Empirical go to the movies, plus the Hot 8
PICTORIAL: Movies and visual imagery inspire Empirical as much as does music.
Talking with Nathaniel Facey, the 25-year-old alto-saxophonist in the London band Empirical, you find it difficult at first to pin down where and how the quintet (who play the Newport Jazz Festival August 10) developed their unusual compositional style. Some tunes have a straight-ahead post-bop feel, like Facey’s “Blessing”; with its standard song form mixed up with contrary keys and rhythms, it’s bright and hooky, like a cross between Ornette Coleman’s “Blues Connotation” and Miles Davis’s take on “Freedom Jazz Dance.” Other numbers, like Facey’s “Palantir” and pianist Kit Downes’s “Dark Lady,” are episodic marvels, one theme supplanted by another, each solo with its own background setting in the shifting textures of the piece. Although all five players in Empirical impress, it’s the writing that impresses most on their homonymous debut — the piquant ensemble voicings, the unfolding narrative structures.
Over the phone from London, Facey names an array of influences: Wayne Shorter (“particularly his current quartet”), Steve Coleman, Tim Berne. All of these offer keys to the band’s individual playing, even particular rhythmic or harmonic devices. But they don’t explain “Palantir,” whose 16-minute length is more the result of detailed writing than any extended solo passages.
“I think it’s a lot of things,” says Facey. “But we’re all fans of films and visual arts. For myself, I really love films and animation, as well as the dramatic nature of film music. That’s something that’s an inspiration: the more creative scores and really nice films. The music of The Lord of the Rings [Howard Shore] is really great, Pan’s Labyrinth [Javier Navarrete] as well. So there’s definitely the pictorial thing, as well as trying to conjure imagery or play in a really dramatic way.”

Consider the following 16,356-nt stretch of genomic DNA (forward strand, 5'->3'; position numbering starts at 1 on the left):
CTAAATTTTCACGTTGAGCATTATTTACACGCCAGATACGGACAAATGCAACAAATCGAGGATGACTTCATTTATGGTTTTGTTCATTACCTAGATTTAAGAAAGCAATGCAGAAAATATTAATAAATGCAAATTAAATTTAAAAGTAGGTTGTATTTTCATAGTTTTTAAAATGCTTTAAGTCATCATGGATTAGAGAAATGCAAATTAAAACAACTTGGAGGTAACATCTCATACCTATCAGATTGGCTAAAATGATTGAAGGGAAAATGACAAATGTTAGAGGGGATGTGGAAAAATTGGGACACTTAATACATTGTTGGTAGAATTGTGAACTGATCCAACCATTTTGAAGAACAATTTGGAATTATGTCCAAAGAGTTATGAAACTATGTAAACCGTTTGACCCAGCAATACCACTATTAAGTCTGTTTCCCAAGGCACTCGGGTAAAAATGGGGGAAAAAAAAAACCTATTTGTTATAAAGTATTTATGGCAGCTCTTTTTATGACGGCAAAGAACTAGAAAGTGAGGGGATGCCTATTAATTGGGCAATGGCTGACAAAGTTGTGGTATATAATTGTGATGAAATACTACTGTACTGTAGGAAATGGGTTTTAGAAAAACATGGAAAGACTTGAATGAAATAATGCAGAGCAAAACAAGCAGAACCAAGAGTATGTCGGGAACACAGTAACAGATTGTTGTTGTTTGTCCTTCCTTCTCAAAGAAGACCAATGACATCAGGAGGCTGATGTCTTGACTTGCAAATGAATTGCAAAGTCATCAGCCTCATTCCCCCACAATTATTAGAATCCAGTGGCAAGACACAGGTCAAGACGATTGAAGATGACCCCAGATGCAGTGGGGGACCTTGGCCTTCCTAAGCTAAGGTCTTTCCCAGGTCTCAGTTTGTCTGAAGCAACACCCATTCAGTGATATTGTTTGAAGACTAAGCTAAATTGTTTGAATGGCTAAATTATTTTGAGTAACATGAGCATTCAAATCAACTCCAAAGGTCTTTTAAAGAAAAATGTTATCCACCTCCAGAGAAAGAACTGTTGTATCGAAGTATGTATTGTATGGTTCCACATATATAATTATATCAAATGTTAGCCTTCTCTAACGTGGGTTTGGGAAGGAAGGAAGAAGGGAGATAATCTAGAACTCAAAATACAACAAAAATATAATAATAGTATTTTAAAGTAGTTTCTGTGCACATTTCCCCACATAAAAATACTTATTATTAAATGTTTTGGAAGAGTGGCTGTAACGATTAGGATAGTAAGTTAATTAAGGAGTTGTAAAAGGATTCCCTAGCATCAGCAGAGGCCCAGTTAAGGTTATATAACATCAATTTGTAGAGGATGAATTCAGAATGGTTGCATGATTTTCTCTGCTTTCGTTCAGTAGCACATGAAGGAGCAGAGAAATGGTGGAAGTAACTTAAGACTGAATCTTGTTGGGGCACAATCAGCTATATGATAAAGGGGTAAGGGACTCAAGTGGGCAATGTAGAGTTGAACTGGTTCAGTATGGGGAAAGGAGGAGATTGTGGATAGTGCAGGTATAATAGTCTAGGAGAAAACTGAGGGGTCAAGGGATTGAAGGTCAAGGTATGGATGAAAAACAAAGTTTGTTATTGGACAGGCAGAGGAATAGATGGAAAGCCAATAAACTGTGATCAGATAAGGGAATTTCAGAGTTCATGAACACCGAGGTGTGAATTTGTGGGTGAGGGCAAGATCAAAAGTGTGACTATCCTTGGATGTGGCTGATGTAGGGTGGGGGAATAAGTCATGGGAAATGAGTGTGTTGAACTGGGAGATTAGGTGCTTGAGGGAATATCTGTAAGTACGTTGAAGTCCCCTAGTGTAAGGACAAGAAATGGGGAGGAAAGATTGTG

“Palantir” was inspired in part by “the mystical seeing stone” of that name from The Lord of the Rings. (Facey says he was watching the DVDs of the movie during the piece’s gestation.) Drummer Shaney Forbes’s “Kite” conjures the flight of a hawk over the Tuscan town of Vinci; it’s dedicated to Leonardo. Phelps’s lovely ballad “Clapton Willow” is about a district in Northeast London (not the guitar god) and a willow tree that lends a sense of calm to the troubled neighborhood.
Empirical is a cooperative venture — and it sounds like one. Here’s the ensemble balance and attention to tone and detail that Wynton Marsalis began to reintroduce into jazz beginning with 1988’s The Majesty of the Blues combined with the blurred mix of through-composition and improvisation that were a hallmark of Andrew Hill (another band hero). Facey and Jay Phelps are capable of ripping through the theme of Downes’s up-tempo “Fat Cat” in the kind of bebop unison sax/trumpet pairing that’s been standard since Bird and Diz. But just as often, the writing places them in carefully poised voicings — the hop-scotching counterlines of “Palantir” and especially “Dark Lady.”
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